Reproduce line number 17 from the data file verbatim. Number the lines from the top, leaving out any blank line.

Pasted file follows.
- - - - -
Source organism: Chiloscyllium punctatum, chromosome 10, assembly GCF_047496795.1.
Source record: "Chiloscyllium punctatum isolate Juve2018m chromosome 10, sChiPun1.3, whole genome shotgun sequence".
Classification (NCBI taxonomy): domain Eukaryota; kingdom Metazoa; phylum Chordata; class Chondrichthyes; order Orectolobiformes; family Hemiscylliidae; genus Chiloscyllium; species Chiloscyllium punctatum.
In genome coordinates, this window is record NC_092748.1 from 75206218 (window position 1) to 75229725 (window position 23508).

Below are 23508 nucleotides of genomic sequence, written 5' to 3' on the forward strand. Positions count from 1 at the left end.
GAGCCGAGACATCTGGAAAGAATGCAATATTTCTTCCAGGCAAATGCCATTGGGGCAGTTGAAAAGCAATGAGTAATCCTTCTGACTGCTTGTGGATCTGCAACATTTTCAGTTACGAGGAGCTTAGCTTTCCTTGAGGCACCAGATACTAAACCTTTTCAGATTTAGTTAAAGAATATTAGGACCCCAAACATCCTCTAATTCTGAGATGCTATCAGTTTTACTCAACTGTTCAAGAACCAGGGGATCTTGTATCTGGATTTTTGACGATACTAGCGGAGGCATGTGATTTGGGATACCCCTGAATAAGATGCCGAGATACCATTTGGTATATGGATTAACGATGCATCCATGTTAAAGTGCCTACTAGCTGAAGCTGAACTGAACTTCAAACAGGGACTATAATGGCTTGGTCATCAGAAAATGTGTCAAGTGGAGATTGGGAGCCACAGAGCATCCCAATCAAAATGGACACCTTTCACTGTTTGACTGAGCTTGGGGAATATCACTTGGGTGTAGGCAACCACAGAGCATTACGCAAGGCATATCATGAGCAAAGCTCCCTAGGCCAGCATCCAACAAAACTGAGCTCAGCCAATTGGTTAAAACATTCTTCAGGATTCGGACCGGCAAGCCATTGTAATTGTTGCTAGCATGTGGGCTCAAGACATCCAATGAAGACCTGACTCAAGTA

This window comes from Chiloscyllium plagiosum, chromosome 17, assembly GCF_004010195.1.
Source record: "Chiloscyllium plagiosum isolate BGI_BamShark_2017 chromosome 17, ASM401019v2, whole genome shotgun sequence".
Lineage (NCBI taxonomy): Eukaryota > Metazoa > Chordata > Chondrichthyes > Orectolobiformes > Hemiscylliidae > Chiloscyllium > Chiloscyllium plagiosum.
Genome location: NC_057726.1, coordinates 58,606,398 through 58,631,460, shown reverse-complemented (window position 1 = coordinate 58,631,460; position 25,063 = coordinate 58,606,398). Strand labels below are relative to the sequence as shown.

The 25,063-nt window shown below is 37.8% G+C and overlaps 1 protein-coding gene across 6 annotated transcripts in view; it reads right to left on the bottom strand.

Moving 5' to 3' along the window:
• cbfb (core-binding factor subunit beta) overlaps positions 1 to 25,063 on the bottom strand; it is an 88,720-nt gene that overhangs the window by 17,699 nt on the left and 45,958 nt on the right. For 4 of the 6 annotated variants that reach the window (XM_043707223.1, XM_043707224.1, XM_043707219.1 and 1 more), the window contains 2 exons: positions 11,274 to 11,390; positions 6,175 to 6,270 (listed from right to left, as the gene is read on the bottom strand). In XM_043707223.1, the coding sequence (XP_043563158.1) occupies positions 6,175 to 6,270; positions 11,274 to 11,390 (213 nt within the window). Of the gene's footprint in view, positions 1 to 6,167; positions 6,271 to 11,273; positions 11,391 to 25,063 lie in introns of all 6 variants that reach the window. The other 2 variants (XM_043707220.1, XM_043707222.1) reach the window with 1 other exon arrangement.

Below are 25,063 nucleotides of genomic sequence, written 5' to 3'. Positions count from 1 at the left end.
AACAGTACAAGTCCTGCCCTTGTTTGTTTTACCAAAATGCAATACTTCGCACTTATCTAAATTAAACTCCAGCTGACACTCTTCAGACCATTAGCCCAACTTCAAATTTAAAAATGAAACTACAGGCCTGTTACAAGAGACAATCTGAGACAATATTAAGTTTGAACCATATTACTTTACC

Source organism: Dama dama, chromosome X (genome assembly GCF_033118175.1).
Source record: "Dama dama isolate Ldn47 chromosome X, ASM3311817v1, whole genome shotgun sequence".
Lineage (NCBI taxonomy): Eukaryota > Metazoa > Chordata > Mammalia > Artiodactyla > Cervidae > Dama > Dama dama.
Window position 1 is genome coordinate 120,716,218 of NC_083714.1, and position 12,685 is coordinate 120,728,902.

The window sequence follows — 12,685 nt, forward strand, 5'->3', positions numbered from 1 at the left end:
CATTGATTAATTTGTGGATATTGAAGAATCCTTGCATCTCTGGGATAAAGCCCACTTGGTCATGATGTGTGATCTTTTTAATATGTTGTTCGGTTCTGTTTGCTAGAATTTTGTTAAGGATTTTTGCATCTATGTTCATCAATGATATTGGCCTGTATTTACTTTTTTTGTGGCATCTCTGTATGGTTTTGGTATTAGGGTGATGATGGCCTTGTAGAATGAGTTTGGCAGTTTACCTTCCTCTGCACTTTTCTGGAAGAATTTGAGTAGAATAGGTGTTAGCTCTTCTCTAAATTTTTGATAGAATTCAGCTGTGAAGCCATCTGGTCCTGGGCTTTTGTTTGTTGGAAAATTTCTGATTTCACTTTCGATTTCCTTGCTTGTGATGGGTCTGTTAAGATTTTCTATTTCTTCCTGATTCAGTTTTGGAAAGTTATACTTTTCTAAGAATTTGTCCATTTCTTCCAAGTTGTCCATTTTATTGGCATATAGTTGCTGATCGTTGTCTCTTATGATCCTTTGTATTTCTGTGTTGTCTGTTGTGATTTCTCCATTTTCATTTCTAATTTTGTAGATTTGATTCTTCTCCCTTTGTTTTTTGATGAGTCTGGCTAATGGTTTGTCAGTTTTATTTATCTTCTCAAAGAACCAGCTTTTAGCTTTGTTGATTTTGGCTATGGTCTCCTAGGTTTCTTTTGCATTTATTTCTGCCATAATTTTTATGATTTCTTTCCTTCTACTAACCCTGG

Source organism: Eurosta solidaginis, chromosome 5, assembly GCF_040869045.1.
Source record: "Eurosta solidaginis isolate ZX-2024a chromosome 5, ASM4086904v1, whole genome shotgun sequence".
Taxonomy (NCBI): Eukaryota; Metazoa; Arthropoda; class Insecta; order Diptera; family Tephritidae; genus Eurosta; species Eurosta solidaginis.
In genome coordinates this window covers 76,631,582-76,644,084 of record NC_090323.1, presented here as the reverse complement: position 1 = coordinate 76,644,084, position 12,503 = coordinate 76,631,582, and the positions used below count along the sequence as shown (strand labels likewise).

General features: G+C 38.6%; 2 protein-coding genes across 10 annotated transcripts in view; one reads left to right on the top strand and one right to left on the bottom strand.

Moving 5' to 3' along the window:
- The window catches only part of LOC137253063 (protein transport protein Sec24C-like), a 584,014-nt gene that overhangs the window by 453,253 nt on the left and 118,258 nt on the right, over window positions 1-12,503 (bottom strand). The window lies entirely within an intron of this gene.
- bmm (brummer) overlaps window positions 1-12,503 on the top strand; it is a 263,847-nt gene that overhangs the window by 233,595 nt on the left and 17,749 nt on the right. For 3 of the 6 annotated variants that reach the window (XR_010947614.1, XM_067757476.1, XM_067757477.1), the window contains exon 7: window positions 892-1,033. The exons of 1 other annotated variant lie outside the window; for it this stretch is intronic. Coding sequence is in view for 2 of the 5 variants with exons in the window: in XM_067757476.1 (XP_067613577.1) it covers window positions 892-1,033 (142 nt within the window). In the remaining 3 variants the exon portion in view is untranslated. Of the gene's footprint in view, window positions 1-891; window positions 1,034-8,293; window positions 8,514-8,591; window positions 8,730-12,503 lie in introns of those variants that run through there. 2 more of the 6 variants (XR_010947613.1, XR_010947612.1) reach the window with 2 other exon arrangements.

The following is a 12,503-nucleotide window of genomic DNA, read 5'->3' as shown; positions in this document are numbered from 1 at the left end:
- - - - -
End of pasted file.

Source record: "Dama dama isolate Ldn47 chromosome X, ASM3311817v1, whole genome shotgun sequence".